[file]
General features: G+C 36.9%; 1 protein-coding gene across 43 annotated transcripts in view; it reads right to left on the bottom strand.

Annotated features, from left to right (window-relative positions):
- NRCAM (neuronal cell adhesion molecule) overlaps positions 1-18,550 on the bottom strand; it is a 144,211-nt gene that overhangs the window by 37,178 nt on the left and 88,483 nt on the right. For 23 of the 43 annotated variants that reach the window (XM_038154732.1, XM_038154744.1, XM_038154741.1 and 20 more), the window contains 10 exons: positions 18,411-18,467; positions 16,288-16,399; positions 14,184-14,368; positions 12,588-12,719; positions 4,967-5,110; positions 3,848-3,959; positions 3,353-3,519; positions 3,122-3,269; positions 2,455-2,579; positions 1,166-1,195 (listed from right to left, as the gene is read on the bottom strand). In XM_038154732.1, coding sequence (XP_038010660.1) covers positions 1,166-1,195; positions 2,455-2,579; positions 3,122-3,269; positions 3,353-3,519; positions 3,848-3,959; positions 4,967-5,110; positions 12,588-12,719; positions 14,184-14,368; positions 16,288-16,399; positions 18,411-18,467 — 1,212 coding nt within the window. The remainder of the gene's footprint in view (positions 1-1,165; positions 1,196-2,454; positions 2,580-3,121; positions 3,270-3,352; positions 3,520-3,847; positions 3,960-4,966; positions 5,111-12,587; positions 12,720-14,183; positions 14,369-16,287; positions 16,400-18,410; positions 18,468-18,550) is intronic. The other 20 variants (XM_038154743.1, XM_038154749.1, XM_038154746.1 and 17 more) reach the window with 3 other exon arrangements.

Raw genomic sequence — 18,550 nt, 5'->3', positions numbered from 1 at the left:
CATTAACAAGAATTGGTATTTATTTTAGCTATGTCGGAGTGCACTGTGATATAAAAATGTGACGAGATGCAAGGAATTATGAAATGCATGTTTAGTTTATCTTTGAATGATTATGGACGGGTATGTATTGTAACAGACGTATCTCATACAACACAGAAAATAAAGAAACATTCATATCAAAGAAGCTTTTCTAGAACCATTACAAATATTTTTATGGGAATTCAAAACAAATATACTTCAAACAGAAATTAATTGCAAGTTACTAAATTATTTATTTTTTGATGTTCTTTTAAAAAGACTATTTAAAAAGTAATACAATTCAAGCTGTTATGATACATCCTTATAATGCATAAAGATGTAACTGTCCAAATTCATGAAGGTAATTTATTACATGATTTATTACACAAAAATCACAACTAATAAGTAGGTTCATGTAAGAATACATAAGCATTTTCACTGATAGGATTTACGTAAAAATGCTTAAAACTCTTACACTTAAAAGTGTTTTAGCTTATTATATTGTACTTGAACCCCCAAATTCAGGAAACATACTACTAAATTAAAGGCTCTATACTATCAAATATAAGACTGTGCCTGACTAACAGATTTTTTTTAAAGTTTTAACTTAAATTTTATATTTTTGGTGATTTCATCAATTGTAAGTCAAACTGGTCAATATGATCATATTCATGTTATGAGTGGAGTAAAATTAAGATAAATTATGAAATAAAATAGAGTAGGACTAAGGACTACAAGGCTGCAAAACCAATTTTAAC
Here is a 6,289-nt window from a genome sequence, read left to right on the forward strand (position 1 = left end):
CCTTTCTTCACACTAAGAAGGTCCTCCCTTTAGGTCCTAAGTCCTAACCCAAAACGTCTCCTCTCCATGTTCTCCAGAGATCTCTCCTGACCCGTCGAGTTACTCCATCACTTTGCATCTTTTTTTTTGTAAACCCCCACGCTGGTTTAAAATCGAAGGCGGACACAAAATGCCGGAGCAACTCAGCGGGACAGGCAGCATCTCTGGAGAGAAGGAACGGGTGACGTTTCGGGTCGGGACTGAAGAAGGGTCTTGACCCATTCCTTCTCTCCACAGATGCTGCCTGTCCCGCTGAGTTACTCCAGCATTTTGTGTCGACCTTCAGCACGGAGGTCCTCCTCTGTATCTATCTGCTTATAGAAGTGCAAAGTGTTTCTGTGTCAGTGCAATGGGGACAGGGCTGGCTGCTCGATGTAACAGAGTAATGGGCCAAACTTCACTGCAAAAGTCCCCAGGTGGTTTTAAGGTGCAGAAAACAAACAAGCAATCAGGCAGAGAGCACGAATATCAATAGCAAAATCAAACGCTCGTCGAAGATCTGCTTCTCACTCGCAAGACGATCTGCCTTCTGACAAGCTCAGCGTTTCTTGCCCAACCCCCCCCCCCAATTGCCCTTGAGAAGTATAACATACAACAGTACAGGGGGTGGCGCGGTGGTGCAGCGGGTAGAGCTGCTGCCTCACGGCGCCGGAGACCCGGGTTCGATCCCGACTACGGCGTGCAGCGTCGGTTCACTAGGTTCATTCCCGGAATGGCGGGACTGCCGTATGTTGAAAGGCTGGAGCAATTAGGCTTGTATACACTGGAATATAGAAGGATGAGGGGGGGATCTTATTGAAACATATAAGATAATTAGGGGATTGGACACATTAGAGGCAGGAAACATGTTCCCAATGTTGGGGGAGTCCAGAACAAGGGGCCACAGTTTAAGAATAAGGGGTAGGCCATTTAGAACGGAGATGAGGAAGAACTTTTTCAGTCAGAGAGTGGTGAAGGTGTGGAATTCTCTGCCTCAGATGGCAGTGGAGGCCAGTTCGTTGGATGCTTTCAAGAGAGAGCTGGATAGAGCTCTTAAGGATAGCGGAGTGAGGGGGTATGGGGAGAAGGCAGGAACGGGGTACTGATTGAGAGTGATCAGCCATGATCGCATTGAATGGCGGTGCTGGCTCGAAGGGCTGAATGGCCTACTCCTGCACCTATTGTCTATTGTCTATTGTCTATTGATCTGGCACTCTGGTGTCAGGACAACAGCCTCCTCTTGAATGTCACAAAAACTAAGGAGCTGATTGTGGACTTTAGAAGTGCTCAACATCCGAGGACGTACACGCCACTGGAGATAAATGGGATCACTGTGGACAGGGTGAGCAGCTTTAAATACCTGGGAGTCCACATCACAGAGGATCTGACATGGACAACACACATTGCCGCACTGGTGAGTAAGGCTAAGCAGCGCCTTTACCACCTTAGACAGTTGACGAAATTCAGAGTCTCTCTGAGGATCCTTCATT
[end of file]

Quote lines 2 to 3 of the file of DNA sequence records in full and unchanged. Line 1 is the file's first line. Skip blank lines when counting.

Annotated features, from left to right (window-relative positions):
- NRCAM (neuronal cell adhesion molecule) overlaps positions 1-18,550 on the bottom strand; it is a 144,211-nt gene that overhangs the window by 37,178 nt on the left and 88,483 nt on the right. For 23 of the 43 annotated variants that reach the window (XM_038154732.1, XM_038154744.1, XM_038154741.1 and 20 more), the window contains 10 exons: positions 18,411-18,467; positions 16,288-16,399; positions 14,184-14,368; positions 12,588-12,719; positions 4,967-5,110; positions 3,848-3,959; positions 3,353-3,519; positions 3,122-3,269; positions 2,455-2,579; positions 1,166-1,195 (listed from right to left, as the gene is read on the bottom strand). In XM_038154732.1, coding sequence (XP_038010660.1) covers positions 1,166-1,195; positions 2,455-2,579; positions 3,122-3,269; positions 3,353-3,519; positions 3,848-3,959; positions 4,967-5,110; positions 12,588-12,719; positions 14,184-14,368; positions 16,288-16,399; positions 18,411-18,467 — 1,212 coding nt within the window. The remainder of the gene's footprint in view (positions 1-1,165; positions 1,196-2,454; positions 2,580-3,121; positions 3,270-3,352; positions 3,520-3,847; positions 3,960-4,966; positions 5,111-12,587; positions 12,720-14,183; positions 14,369-16,287; positions 16,400-18,410; positions 18,468-18,550) is intronic. The other 20 variants (XM_038154743.1, XM_038154749.1, XM_038154746.1 and 17 more) reach the window with 3 other exon arrangements.